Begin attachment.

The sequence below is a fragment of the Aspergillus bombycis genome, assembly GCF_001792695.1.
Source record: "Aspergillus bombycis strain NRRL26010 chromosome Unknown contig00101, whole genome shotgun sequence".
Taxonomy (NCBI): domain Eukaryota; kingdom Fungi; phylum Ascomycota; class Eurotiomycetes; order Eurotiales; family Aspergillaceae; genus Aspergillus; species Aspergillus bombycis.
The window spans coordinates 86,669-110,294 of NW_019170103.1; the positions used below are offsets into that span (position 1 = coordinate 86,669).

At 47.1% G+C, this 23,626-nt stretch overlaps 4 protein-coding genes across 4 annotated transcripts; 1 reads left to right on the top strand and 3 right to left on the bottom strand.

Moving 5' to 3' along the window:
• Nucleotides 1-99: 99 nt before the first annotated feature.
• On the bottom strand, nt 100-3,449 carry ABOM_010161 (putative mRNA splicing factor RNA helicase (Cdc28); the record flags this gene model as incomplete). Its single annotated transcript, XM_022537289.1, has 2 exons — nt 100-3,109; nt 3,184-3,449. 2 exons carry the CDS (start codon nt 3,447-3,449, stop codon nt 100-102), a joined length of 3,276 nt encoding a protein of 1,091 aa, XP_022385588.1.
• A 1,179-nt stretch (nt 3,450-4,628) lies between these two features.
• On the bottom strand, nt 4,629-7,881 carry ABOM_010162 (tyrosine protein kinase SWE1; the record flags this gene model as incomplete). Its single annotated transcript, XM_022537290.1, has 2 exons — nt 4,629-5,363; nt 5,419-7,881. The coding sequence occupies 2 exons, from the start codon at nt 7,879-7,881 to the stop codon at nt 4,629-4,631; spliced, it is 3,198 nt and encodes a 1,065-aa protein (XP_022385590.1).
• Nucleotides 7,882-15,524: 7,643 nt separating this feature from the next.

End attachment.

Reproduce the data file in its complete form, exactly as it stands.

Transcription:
The sequence below is a fragment of the Aspergillus bombycis genome, assembly GCF_001792695.1.
Source record: "Aspergillus bombycis strain NRRL26010 chromosome Unknown contig00101, whole genome shotgun sequence".
Taxonomy (NCBI): domain Eukaryota; kingdom Fungi; phylum Ascomycota; class Eurotiomycetes; order Eurotiales; family Aspergillaceae; genus Aspergillus; species Aspergillus bombycis.
The window spans coordinates 86,669-110,294 of NW_019170103.1; the positions used below are offsets into that span (position 1 = coordinate 86,669).

At 47.1% G+C, this 23,626-nt stretch overlaps 4 protein-coding genes across 4 annotated transcripts; 1 reads left to right on the top strand and 3 right to left on the bottom strand.

Moving 5' to 3' along the window:
• Nucleotides 1-99: 99 nt before the first annotated feature.
• On the bottom strand, nt 100-3,449 carry ABOM_010161 (putative mRNA splicing factor RNA helicase (Cdc28); the record flags this gene model as incomplete). Its single annotated transcript, XM_022537289.1, has 2 exons — nt 100-3,109; nt 3,184-3,449. 2 exons carry the CDS (start codon nt 3,447-3,449, stop codon nt 100-102), a joined length of 3,276 nt encoding a protein of 1,091 aa, XP_022385588.1.
• A 1,179-nt stretch (nt 3,450-4,628) lies between these two features.
• On the bottom strand, nt 4,629-7,881 carry ABOM_010162 (tyrosine protein kinase SWE1; the record flags this gene model as incomplete). Its single annotated transcript, XM_022537290.1, has 2 exons — nt 4,629-5,363; nt 5,419-7,881. The coding sequence occupies 2 exons, from the start codon at nt 7,879-7,881 to the stop codon at nt 4,629-4,631; spliced, it is 3,198 nt and encodes a 1,065-aa protein (XP_022385590.1).
• Nucleotides 7,882-15,524: 7,643 nt separating this feature from the next.